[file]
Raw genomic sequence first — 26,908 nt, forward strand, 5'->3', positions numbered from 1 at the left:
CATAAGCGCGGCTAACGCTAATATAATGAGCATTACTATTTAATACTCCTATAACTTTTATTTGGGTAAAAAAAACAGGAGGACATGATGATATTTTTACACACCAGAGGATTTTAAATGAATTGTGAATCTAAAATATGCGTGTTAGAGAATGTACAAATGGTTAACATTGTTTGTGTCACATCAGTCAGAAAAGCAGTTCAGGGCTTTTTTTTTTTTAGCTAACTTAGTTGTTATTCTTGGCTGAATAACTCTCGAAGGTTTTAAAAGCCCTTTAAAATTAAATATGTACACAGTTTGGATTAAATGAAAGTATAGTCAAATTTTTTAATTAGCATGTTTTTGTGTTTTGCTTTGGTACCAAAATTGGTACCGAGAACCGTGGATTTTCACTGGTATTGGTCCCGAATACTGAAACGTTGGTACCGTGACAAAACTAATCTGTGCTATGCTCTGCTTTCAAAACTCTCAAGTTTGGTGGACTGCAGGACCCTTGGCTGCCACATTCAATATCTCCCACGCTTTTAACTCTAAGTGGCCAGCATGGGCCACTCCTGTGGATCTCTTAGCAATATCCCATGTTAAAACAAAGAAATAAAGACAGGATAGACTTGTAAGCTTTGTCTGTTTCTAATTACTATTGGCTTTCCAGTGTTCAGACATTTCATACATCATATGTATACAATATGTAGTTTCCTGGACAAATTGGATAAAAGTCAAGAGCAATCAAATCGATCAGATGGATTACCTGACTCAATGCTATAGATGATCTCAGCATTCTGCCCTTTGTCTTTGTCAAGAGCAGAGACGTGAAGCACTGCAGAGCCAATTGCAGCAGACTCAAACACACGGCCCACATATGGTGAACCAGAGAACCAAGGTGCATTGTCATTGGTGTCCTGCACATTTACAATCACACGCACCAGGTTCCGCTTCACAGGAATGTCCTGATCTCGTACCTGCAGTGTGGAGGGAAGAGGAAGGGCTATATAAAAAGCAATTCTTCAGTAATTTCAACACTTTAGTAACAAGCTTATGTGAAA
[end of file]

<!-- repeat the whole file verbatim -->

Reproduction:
Raw genomic sequence first — 26,908 nt, forward strand, 5'->3', positions numbered from 1 at the left:
CATAAGCGCGGCTAACGCTAATATAATGAGCATTACTATTTAATACTCCTATAACTTTTATTTGGGTAAAAAAAACAGGAGGACATGATGATATTTTTACACACCAGAGGATTTTAAATGAATTGTGAATCTAAAATATGCGTGTTAGAGAATGTACAAATGGTTAACATTGTTTGTGTCACATCAGTCAGAAAAGCAGTTCAGGGCTTTTTTTTTTTTAGCTAACTTAGTTGTTATTCTTGGCTGAATAACTCTCGAAGGTTTTAAAAGCCCTTTAAAATTAAATATGTACACAGTTTGGATTAAATGAAAGTATAGTCAAATTTTTTAATTAGCATGTTTTTGTGTTTTGCTTTGGTACCAAAATTGGTACCGAGAACCGTGGATTTTCACTGGTATTGGTCCCGAATACTGAAACGTTGGTACCGTGACAAAACTAATCTGTGCTATGCTCTGCTTTCAAAACTCTCAAGTTTGGTGGACTGCAGGACCCTTGGCTGCCACATTCAATATCTCCCACGCTTTTAACTCTAAGTGGCCAGCATGGGCCACTCCTGTGGATCTCTTAGCAATATCCCATGTTAAAACAAAGAAATAAAGACAGGATAGACTTGTAAGCTTTGTCTGTTTCTAATTACTATTGGCTTTCCAGTGTTCAGACATTTCATACATCATATGTATACAATATGTAGTTTCCTGGACAAATTGGATAAAAGTCAAGAGCAATCAAATCGATCAGATGGATTACCTGACTCAATGCTATAGATGATCTCAGCATTCTGCCCTTTGTCTTTGTCAAGAGCAGAGACGTGAAGCACTGCAGAGCCAATTGCAGCAGACTCAAACACACGGCCCACATATGGTGAACCAGAGAACCAAGGTGCATTGTCATTGGTGTCCTGCACATTTACAATCACACGCACCAGGTTCCGCTTCACAGGAATGTCCTGATCTCGTACCTGCAGTGTGGAGGGAAGAGGAAGGGCTATATAAAAAGCAATTCTTCAGTAATTTCAACACTTTAGTAACAAGCTTATGTGAAA